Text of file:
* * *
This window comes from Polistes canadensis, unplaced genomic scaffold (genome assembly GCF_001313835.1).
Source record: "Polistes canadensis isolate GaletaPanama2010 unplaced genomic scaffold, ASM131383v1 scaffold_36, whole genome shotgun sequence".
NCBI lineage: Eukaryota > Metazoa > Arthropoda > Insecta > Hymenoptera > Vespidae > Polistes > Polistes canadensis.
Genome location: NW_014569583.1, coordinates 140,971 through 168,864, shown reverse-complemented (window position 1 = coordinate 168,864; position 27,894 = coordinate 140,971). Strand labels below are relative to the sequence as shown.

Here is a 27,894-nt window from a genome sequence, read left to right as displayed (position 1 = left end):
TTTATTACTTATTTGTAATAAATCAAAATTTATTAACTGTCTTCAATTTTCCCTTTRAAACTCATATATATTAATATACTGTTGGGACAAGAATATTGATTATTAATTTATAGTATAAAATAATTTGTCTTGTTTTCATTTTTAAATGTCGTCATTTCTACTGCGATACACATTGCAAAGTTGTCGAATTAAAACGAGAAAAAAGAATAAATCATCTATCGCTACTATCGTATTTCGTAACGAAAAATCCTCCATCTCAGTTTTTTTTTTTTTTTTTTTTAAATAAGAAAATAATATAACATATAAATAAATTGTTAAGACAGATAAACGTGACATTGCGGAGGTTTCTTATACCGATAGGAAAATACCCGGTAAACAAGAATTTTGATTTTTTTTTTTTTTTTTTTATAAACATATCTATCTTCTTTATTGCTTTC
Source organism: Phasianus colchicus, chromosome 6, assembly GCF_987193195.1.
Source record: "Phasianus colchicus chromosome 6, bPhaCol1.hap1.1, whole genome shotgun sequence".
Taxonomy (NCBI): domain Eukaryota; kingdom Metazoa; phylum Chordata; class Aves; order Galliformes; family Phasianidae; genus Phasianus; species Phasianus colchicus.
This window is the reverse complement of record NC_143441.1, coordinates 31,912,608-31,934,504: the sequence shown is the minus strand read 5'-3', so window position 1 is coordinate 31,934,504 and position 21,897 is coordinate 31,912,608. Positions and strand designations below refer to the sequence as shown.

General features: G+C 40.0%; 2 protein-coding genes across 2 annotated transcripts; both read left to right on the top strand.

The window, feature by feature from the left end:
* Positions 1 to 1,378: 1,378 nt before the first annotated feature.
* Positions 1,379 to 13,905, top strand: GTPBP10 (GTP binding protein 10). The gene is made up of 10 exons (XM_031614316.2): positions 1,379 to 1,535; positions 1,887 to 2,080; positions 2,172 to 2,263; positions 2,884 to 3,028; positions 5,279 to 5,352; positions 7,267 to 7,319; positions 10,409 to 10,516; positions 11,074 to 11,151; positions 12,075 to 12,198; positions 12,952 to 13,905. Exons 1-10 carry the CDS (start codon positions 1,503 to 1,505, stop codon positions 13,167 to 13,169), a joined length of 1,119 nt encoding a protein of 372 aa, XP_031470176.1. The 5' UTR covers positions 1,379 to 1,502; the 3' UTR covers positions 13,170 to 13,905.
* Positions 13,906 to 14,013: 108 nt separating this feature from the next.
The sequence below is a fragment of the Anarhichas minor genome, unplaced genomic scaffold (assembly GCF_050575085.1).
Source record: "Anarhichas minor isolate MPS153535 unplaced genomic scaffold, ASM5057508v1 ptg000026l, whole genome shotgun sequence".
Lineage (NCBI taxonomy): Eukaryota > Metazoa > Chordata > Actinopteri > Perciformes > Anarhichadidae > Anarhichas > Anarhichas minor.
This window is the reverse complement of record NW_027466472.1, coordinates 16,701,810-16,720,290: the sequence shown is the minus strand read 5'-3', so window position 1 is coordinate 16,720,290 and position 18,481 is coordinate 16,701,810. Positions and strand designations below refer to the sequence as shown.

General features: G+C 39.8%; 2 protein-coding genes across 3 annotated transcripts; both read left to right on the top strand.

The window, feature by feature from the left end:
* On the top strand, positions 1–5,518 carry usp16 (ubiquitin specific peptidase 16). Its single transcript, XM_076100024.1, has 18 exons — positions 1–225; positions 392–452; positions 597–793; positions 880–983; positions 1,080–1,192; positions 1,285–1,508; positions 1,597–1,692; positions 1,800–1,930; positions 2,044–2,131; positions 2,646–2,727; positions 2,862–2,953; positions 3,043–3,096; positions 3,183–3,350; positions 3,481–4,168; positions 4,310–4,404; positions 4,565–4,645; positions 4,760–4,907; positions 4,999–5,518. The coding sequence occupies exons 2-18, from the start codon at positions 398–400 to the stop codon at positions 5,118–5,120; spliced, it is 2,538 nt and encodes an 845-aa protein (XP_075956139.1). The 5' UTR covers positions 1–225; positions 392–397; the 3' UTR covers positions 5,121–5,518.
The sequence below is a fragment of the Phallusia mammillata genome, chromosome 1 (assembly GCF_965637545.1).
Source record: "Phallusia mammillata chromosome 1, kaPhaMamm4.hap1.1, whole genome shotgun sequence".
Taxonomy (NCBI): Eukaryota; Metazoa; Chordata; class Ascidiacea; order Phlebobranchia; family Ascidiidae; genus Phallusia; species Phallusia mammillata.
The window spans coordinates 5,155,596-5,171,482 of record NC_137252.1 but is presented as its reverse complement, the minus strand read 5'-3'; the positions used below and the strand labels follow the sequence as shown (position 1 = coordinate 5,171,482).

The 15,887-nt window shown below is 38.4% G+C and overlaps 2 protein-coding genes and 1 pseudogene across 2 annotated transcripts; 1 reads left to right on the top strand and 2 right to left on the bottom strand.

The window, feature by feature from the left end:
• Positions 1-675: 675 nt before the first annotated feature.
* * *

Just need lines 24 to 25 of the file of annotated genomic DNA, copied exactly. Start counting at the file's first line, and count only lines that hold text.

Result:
Source record: "Phallusia mammillata chromosome 1, kaPhaMamm4.hap1.1, whole genome shotgun sequence".
Taxonomy (NCBI): Eukaryota; Metazoa; Chordata; class Ascidiacea; order Phlebobranchia; family Ascidiidae; genus Phallusia; species Phallusia mammillata.